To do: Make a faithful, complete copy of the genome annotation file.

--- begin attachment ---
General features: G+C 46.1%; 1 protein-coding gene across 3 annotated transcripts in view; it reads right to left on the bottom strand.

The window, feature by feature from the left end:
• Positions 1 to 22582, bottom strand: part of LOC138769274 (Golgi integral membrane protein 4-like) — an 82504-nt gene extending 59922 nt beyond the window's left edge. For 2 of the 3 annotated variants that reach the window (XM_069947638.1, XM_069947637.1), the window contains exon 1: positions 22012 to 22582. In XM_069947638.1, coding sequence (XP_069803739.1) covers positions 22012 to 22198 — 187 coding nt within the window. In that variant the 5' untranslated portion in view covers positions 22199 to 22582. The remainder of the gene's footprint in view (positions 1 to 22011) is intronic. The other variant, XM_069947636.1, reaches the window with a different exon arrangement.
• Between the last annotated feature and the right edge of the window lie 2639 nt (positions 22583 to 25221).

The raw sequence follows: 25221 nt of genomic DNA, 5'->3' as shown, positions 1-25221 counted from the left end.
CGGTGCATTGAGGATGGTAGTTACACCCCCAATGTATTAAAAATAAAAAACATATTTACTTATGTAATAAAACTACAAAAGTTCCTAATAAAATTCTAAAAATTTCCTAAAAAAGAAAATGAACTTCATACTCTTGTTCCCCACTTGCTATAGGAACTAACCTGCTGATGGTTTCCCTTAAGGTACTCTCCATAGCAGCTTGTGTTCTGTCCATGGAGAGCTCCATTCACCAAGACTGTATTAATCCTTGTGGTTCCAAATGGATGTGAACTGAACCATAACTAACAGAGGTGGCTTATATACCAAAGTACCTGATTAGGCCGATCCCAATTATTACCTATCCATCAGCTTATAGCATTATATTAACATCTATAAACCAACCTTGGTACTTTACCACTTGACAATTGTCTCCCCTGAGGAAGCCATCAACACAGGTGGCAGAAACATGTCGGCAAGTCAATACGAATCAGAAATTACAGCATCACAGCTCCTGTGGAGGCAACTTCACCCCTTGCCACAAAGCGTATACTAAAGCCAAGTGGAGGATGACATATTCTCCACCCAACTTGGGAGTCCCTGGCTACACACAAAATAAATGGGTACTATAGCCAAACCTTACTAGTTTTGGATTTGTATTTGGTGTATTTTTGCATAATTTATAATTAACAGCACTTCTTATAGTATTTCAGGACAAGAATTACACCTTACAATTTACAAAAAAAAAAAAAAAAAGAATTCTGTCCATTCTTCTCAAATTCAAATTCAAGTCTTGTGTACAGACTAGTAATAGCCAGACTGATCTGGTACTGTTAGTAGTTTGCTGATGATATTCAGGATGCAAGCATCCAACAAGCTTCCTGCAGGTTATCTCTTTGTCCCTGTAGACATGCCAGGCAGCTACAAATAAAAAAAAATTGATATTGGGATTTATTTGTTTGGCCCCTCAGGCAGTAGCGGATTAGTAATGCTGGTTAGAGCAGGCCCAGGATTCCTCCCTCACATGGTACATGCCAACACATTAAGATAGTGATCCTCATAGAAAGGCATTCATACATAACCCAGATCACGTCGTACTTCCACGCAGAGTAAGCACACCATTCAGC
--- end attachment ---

General features: G+C 46.1%; 1 protein-coding gene across 3 annotated transcripts in view; it reads right to left on the bottom strand.

The window, feature by feature from the left end:
• Positions 1 to 22582, bottom strand: part of LOC138769274 (Golgi integral membrane protein 4-like) — an 82504-nt gene extending 59922 nt beyond the window's left edge. For 2 of the 3 annotated variants that reach the window (XM_069947638.1, XM_069947637.1), the window contains exon 1: positions 22012 to 22582. In XM_069947638.1, coding sequence (XP_069803739.1) covers positions 22012 to 22198 — 187 coding nt within the window. In that variant the 5' untranslated portion in view covers positions 22199 to 22582. The remainder of the gene's footprint in view (positions 1 to 22011) is intronic. The other variant, XM_069947636.1, reaches the window with a different exon arrangement.
• Between the last annotated feature and the right edge of the window lie 2639 nt (positions 22583 to 25221).

The raw sequence follows: 25221 nt of genomic DNA, 5'->3' as shown, positions 1-25221 counted from the left end.
CGGTGCATTGAGGATGGTAGTTACACCCCCAATGTATTAAAAATAAAAAACATATTTACTTATGTAATAAAACTACAAAAGTTCCTAATAAAATTCTAAAAATTTCCTAAAAAAGAAAATGAACTTCATACTCTTGTTCCCCACTTGCTATAGGAACTAACCTGCTGATGGTTTCCCTTAAGGTACTCTCCATAGCAGCTTGTGTTCTGTCCATGGAGAGCTCCATTCACCAAGACTGTATTAATCCTTGTGGTTCCAAATGGATGTGAACTGAACCATAACTAACAGAGGTGGCTTATATACCAAAGTACCTGATTAGGCCGATCCCAATTATTACCTATCCATCAGCTTATAGCATTATATTAACATCTATAAACCAACCTTGGTACTTTACCACTTGACAATTGTCTCCCCTGAGGAAGCCATCAACACAGGTGGCAGAAACATGTCGGCAAGTCAATACGAATCAGAAATTACAGCATCACAGCTCCTGTGGAGGCAACTTCACCCCTTGCCACAAAGCGTATACTAAAGCCAAGTGGAGGATGACATATTCTCCACCCAACTTGGGAGTCCCTGGCTACACACAAAATAAATGGGTACTATAGCCAAACCTTACTAGTTTTGGATTTGTATTTGGTGTATTTTTGCATAATTTATAATTAACAGCACTTCTTATAGTATTTCAGGACAAGAATTACACCTTACAATTTACAAAAAAAAAAAAAAAAAGAATTCTGTCCATTCTTCTCAAATTCAAATTCAAGTCTTGTGTACAGACTAGTAATAGCCAGACTGATCTGGTACTGTTAGTAGTTTGCTGATGATATTCAGGATGCAAGCATCCAACAAGCTTCCTGCAGGTTATCTCTTTGTCCCTGTAGACATGCCAGGCAGCTACAAATAAAAAAAAATTGATATTGGGATTTATTTGTTTGGCCCCTCAGGCAGTAGCGGATTAGTAATGCTGGTTAGAGCAGGCCCAGGATTCCTCCCTCACATGGTACATGCCAACACATTAAGATAGTGATCCTCATAGAAAGGCATTCATACATAACCCAGATCACGTCGTACTTCCACGCAGAGTAAGCACACCATTCAGC